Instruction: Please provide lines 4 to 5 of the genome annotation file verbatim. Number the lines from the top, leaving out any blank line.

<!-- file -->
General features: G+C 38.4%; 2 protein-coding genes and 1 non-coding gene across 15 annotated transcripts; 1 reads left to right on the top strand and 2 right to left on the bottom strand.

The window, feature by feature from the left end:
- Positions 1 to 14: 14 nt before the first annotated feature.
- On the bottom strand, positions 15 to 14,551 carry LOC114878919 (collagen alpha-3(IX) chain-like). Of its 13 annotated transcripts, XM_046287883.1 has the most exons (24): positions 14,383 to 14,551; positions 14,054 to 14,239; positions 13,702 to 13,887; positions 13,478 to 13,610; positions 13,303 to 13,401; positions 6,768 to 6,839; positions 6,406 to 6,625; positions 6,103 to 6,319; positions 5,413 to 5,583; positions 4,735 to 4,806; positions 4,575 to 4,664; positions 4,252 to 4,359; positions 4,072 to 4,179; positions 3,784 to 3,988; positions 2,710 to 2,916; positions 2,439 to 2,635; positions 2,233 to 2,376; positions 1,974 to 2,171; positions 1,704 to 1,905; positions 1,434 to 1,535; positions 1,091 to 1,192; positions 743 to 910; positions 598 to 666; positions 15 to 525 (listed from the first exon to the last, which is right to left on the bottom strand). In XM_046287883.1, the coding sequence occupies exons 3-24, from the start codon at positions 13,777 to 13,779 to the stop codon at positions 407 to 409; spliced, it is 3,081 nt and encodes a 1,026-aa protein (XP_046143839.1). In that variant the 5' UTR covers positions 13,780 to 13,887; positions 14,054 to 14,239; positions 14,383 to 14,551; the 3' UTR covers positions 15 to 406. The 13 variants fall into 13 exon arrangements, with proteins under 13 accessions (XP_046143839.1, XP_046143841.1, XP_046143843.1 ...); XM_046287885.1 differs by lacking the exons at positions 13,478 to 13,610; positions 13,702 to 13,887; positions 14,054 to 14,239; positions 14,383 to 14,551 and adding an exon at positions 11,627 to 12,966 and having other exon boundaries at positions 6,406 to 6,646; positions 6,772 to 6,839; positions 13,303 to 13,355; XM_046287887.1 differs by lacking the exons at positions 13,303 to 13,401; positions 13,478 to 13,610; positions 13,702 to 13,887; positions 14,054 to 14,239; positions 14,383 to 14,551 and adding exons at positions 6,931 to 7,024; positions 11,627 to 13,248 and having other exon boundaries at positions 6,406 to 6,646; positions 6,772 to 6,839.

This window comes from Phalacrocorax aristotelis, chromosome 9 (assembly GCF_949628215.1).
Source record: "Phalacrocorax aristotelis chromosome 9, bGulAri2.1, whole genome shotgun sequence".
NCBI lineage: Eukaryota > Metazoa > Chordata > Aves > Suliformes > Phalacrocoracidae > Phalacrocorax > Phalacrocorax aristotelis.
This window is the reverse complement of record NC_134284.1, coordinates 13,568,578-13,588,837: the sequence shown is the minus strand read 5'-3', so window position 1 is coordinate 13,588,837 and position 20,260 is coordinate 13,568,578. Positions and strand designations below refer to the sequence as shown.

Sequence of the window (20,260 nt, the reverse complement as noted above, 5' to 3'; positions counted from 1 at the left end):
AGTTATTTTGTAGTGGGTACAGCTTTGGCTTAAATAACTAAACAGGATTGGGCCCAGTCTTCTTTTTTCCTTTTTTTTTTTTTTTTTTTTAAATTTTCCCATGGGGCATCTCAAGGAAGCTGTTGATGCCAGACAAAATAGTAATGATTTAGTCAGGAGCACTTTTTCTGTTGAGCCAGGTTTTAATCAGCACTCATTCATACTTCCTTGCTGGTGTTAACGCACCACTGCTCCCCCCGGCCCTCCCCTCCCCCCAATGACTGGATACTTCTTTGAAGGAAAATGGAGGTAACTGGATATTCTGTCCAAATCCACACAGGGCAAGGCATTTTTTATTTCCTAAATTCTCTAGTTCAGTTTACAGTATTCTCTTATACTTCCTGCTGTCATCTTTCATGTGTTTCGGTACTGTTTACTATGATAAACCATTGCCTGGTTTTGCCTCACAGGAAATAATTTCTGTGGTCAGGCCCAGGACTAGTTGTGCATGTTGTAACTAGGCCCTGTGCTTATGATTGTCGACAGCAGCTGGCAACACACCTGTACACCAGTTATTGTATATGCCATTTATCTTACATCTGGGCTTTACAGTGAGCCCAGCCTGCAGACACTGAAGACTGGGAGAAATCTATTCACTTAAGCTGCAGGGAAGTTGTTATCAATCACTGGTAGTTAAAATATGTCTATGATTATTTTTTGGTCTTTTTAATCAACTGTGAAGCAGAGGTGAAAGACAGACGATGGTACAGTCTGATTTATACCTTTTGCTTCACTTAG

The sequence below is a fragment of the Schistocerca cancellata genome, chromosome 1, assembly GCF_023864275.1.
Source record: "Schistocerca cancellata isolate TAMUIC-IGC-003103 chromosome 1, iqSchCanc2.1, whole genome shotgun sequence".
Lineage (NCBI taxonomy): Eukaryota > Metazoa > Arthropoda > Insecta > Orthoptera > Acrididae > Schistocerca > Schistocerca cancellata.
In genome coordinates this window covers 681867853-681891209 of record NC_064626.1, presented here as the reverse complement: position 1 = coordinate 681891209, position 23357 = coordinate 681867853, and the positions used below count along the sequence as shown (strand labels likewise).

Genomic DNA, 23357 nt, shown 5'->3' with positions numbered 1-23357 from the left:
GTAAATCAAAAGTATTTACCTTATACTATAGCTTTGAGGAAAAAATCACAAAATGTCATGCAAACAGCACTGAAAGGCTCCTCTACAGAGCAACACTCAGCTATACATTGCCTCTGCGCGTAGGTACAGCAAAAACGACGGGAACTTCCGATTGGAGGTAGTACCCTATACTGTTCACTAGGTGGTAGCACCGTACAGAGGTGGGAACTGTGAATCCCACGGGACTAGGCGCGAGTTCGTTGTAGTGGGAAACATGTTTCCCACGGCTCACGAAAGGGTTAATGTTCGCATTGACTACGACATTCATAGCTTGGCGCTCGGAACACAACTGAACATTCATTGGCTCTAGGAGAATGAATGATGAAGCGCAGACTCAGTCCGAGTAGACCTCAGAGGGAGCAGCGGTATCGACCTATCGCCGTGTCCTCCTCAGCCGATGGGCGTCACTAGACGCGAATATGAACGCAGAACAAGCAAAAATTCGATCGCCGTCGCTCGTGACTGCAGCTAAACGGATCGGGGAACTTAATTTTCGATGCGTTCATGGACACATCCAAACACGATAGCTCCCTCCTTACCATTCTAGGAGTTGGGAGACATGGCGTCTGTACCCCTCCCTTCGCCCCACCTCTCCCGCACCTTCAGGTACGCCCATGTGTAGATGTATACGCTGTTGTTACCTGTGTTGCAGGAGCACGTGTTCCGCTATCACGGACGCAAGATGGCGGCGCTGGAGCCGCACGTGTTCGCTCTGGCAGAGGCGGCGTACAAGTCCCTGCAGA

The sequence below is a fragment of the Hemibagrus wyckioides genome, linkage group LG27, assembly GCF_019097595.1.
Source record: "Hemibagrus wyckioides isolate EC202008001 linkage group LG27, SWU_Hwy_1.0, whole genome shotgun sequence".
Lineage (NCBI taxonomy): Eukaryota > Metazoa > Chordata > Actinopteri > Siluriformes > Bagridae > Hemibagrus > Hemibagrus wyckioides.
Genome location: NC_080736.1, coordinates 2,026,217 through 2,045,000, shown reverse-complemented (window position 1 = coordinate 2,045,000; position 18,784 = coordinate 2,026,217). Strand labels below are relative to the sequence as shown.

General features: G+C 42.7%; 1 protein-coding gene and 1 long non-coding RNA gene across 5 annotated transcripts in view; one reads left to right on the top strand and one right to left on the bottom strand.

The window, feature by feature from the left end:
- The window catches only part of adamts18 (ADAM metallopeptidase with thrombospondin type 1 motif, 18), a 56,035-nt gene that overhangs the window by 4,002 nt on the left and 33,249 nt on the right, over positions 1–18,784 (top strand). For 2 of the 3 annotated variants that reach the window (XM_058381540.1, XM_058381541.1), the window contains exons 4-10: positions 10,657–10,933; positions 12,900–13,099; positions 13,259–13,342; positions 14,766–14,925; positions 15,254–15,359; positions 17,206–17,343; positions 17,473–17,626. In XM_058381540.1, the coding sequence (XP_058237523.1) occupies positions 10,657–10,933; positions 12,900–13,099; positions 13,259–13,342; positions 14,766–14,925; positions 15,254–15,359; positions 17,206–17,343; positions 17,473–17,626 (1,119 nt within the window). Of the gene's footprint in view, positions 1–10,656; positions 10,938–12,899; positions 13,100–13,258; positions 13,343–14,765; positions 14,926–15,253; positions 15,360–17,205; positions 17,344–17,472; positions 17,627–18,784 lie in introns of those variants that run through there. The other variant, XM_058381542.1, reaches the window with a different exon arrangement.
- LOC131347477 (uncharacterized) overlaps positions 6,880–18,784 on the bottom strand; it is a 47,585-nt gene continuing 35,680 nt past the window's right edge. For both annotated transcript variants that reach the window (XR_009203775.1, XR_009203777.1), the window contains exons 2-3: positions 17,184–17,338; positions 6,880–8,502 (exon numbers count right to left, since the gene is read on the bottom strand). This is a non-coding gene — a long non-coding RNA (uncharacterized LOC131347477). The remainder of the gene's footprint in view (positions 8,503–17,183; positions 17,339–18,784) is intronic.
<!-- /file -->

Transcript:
- On the bottom strand, positions 15 to 14,551 carry LOC114878919 (collagen alpha-3(IX) chain-like). Of its 13 annotated transcripts, XM_046287883.1 has the most exons (24): positions 14,383 to 14,551; positions 14,054 to 14,239; positions 13,702 to 13,887; positions 13,478 to 13,610; positions 13,303 to 13,401; positions 6,768 to 6,839; positions 6,406 to 6,625; positions 6,103 to 6,319; positions 5,413 to 5,583; positions 4,735 to 4,806; positions 4,575 to 4,664; positions 4,252 to 4,359; positions 4,072 to 4,179; positions 3,784 to 3,988; positions 2,710 to 2,916; positions 2,439 to 2,635; positions 2,233 to 2,376; positions 1,974 to 2,171; positions 1,704 to 1,905; positions 1,434 to 1,535; positions 1,091 to 1,192; positions 743 to 910; positions 598 to 666; positions 15 to 525 (listed from the first exon to the last, which is right to left on the bottom strand). In XM_046287883.1, the coding sequence occupies exons 3-24, from the start codon at positions 13,777 to 13,779 to the stop codon at positions 407 to 409; spliced, it is 3,081 nt and encodes a 1,026-aa protein (XP_046143839.1). In that variant the 5' UTR covers positions 13,780 to 13,887; positions 14,054 to 14,239; positions 14,383 to 14,551; the 3' UTR covers positions 15 to 406. The 13 variants fall into 13 exon arrangements, with proteins under 13 accessions (XP_046143839.1, XP_046143841.1, XP_046143843.1 ...); XM_046287885.1 differs by lacking the exons at positions 13,478 to 13,610; positions 13,702 to 13,887; positions 14,054 to 14,239; positions 14,383 to 14,551 and adding an exon at positions 11,627 to 12,966 and having other exon boundaries at positions 6,406 to 6,646; positions 6,772 to 6,839; positions 13,303 to 13,355; XM_046287887.1 differs by lacking the exons at positions 13,303 to 13,401; positions 13,478 to 13,610; positions 13,702 to 13,887; positions 14,054 to 14,239; positions 14,383 to 14,551 and adding exons at positions 6,931 to 7,024; positions 11,627 to 13,248 and having other exon boundaries at positions 6,406 to 6,646; positions 6,772 to 6,839.

This window comes from Phalacrocorax aristotelis, chromosome 9 (assembly GCF_949628215.1).